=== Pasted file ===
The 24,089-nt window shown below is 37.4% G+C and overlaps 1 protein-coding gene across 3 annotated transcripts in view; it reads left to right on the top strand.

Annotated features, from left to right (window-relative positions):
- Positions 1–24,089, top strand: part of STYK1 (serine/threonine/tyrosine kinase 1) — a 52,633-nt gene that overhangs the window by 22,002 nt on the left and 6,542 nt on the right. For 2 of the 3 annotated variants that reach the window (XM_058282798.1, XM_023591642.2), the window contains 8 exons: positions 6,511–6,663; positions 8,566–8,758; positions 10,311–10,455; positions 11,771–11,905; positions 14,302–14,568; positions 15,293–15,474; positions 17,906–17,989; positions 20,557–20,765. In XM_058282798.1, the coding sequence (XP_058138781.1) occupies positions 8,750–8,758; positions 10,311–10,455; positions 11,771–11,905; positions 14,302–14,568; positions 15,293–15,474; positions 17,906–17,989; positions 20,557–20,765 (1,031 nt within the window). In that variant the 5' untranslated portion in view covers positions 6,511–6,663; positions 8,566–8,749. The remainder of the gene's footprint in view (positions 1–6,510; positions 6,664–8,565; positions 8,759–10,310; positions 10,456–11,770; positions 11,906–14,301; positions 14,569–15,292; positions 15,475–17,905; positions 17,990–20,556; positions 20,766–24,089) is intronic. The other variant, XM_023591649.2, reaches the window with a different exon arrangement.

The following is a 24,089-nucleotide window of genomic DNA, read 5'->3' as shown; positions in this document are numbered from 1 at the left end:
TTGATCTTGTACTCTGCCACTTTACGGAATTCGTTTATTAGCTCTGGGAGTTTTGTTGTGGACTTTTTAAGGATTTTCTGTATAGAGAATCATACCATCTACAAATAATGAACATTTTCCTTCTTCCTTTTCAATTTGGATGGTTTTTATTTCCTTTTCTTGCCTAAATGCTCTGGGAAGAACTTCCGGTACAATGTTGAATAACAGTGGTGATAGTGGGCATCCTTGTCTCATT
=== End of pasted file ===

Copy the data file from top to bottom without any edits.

The 24,089-nt window shown below is 37.4% G+C and overlaps 1 protein-coding gene across 3 annotated transcripts in view; it reads left to right on the top strand.

Annotated features, from left to right (window-relative positions):
- Positions 1–24,089, top strand: part of STYK1 (serine/threonine/tyrosine kinase 1) — a 52,633-nt gene that overhangs the window by 22,002 nt on the left and 6,542 nt on the right. For 2 of the 3 annotated variants that reach the window (XM_058282798.1, XM_023591642.2), the window contains 8 exons: positions 6,511–6,663; positions 8,566–8,758; positions 10,311–10,455; positions 11,771–11,905; positions 14,302–14,568; positions 15,293–15,474; positions 17,906–17,989; positions 20,557–20,765. In XM_058282798.1, the coding sequence (XP_058138781.1) occupies positions 8,750–8,758; positions 10,311–10,455; positions 11,771–11,905; positions 14,302–14,568; positions 15,293–15,474; positions 17,906–17,989; positions 20,557–20,765 (1,031 nt within the window). In that variant the 5' untranslated portion in view covers positions 6,511–6,663; positions 8,566–8,749. The remainder of the gene's footprint in view (positions 1–6,510; positions 6,664–8,565; positions 8,759–10,310; positions 10,456–11,770; positions 11,906–14,301; positions 14,569–15,292; positions 15,475–17,905; positions 17,990–20,556; positions 20,766–24,089) is intronic. The other variant, XM_023591649.2, reaches the window with a different exon arrangement.

The following is a 24,089-nucleotide window of genomic DNA, read 5'->3' as shown; positions in this document are numbered from 1 at the left end:
TTGATCTTGTACTCTGCCACTTTACGGAATTCGTTTATTAGCTCTGGGAGTTTTGTTGTGGACTTTTTAAGGATTTTCTGTATAGAGAATCATACCATCTACAAATAATGAACATTTTCCTTCTTCCTTTTCAATTTGGATGGTTTTTATTTCCTTTTCTTGCCTAAATGCTCTGGGAAGAACTTCCGGTACAATGTTGAATAACAGTGGTGATAGTGGGCATCCTTGTCTCATT